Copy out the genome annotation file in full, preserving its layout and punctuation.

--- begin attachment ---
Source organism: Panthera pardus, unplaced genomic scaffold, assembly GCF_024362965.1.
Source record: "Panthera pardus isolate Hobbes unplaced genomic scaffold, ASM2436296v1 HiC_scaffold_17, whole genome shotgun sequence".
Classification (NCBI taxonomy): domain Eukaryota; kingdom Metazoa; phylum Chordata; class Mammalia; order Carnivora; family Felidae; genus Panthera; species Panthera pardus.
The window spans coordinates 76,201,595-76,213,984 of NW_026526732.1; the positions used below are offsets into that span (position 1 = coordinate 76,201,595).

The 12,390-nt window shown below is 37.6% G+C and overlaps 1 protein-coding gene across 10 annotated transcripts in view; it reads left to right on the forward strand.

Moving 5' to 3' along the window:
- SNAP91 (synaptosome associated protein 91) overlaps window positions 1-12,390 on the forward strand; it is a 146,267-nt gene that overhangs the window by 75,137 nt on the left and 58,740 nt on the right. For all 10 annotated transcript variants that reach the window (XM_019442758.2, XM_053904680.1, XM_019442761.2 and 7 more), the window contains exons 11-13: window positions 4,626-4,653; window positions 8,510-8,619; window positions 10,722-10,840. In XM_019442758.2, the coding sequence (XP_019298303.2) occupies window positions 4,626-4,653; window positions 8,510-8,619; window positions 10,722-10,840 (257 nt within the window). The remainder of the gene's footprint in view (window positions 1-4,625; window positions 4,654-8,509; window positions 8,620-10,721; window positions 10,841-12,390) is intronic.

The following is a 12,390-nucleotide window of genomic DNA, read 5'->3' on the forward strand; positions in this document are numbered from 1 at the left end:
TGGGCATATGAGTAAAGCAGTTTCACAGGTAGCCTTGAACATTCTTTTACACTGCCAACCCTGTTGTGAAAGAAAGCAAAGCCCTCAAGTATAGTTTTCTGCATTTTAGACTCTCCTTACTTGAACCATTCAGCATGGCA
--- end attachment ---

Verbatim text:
Source organism: Panthera pardus, unplaced genomic scaffold, assembly GCF_024362965.1.
Source record: "Panthera pardus isolate Hobbes unplaced genomic scaffold, ASM2436296v1 HiC_scaffold_17, whole genome shotgun sequence".
Classification (NCBI taxonomy): domain Eukaryota; kingdom Metazoa; phylum Chordata; class Mammalia; order Carnivora; family Felidae; genus Panthera; species Panthera pardus.
The window spans coordinates 76,201,595-76,213,984 of NW_026526732.1; the positions used below are offsets into that span (position 1 = coordinate 76,201,595).

The 12,390-nt window shown below is 37.6% G+C and overlaps 1 protein-coding gene across 10 annotated transcripts in view; it reads left to right on the forward strand.

Moving 5' to 3' along the window:
- SNAP91 (synaptosome associated protein 91) overlaps window positions 1-12,390 on the forward strand; it is a 146,267-nt gene that overhangs the window by 75,137 nt on the left and 58,740 nt on the right. For all 10 annotated transcript variants that reach the window (XM_019442758.2, XM_053904680.1, XM_019442761.2 and 7 more), the window contains exons 11-13: window positions 4,626-4,653; window positions 8,510-8,619; window positions 10,722-10,840. In XM_019442758.2, the coding sequence (XP_019298303.2) occupies window positions 4,626-4,653; window positions 8,510-8,619; window positions 10,722-10,840 (257 nt within the window). The remainder of the gene's footprint in view (window positions 1-4,625; window positions 4,654-8,509; window positions 8,620-10,721; window positions 10,841-12,390) is intronic.

The following is a 12,390-nucleotide window of genomic DNA, read 5'->3' on the forward strand; positions in this document are numbered from 1 at the left end:
TGGGCATATGAGTAAAGCAGTTTCACAGGTAGCCTTGAACATTCTTTTACACTGCCAACCCTGTTGTGAAAGAAAGCAAAGCCCTCAAGTATAGTTTTCTGCATTTTAGACTCTCCTTACTTGAACCATTCAGCATGGCA